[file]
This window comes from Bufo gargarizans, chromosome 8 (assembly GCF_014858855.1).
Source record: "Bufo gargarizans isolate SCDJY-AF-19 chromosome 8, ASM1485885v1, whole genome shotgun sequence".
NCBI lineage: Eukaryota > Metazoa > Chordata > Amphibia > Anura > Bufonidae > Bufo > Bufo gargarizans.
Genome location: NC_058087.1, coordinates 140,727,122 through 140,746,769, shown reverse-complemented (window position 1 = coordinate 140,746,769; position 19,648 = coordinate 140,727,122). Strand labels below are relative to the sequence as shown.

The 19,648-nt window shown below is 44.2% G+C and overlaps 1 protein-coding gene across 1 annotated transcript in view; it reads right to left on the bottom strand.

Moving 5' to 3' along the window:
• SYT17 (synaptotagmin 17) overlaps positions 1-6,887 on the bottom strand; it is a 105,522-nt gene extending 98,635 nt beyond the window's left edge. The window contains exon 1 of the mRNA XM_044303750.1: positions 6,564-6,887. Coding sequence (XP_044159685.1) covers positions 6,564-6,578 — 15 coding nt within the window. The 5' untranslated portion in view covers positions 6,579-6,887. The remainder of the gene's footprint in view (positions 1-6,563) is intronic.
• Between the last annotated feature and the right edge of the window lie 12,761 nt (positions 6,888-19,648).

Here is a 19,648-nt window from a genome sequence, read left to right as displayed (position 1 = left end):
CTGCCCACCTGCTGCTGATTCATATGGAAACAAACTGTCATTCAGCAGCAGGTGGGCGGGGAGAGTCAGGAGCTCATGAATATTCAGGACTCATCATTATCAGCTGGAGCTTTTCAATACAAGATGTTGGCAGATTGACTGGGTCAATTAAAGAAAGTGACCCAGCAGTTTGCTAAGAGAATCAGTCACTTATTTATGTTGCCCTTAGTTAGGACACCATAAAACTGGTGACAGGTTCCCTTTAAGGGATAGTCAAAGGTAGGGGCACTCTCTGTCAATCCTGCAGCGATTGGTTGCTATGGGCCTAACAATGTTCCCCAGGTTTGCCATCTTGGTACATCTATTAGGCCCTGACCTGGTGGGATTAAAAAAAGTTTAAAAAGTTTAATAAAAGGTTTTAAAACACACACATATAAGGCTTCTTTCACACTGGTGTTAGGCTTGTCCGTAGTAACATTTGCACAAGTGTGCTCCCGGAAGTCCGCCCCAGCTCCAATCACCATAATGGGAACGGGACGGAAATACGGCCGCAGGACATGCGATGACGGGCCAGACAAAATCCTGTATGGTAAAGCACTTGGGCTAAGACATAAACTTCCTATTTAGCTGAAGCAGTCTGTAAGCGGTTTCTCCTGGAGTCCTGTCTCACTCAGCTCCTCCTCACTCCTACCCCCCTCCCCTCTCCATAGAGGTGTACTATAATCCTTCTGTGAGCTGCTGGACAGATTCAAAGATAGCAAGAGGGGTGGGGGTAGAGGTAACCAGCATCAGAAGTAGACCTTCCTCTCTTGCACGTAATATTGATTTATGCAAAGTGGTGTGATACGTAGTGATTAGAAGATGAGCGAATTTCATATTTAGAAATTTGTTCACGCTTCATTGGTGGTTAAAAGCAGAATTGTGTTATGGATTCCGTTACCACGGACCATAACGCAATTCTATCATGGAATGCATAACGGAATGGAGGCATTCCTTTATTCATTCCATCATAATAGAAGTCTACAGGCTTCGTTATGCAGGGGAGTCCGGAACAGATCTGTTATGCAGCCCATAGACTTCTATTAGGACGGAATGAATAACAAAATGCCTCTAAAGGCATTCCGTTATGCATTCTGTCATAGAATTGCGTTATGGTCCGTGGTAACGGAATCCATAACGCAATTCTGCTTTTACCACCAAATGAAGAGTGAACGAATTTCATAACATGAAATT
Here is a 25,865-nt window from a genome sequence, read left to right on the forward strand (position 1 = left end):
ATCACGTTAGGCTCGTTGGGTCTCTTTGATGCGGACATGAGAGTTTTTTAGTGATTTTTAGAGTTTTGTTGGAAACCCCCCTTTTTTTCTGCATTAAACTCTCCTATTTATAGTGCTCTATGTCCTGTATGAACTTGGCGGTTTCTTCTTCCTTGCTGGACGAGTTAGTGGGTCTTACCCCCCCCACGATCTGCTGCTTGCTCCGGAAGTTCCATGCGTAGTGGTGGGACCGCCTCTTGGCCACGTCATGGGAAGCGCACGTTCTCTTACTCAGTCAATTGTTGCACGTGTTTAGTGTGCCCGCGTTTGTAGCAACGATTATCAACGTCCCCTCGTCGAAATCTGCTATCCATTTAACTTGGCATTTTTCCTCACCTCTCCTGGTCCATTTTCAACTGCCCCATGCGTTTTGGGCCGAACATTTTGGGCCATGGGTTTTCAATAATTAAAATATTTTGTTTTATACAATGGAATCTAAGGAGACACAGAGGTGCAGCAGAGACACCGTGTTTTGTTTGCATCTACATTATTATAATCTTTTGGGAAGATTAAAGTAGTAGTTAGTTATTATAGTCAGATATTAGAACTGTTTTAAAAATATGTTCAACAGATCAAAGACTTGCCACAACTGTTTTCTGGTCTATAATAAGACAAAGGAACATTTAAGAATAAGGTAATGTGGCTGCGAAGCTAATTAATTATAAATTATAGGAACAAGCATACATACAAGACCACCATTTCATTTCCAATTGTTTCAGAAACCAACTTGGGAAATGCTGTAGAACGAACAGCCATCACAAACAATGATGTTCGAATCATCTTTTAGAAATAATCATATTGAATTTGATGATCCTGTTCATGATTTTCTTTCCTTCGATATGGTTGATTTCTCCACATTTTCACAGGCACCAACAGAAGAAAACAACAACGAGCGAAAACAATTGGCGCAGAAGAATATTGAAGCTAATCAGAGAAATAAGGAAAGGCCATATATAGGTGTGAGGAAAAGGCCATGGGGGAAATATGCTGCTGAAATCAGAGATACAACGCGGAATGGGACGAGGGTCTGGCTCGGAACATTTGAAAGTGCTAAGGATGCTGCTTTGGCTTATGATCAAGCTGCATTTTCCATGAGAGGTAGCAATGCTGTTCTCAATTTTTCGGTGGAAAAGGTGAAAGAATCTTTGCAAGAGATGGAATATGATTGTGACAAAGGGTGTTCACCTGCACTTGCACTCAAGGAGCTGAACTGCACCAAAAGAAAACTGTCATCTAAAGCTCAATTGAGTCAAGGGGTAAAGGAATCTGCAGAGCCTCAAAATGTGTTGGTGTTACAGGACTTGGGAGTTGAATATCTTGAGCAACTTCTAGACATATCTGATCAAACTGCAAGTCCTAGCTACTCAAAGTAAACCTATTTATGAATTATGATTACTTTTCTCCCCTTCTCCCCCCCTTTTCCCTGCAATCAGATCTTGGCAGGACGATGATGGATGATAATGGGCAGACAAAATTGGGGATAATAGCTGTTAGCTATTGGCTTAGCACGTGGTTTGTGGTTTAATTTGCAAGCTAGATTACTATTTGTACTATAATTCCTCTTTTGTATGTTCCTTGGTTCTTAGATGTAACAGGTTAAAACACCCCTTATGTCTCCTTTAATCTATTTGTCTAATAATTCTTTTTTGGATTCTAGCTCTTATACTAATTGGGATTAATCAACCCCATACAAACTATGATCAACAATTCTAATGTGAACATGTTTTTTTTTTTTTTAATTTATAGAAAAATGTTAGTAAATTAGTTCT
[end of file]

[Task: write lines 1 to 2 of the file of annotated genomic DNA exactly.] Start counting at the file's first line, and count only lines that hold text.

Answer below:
This window comes from Bufo gargarizans, chromosome 8 (assembly GCF_014858855.1).
Source record: "Bufo gargarizans isolate SCDJY-AF-19 chromosome 8, ASM1485885v1, whole genome shotgun sequence".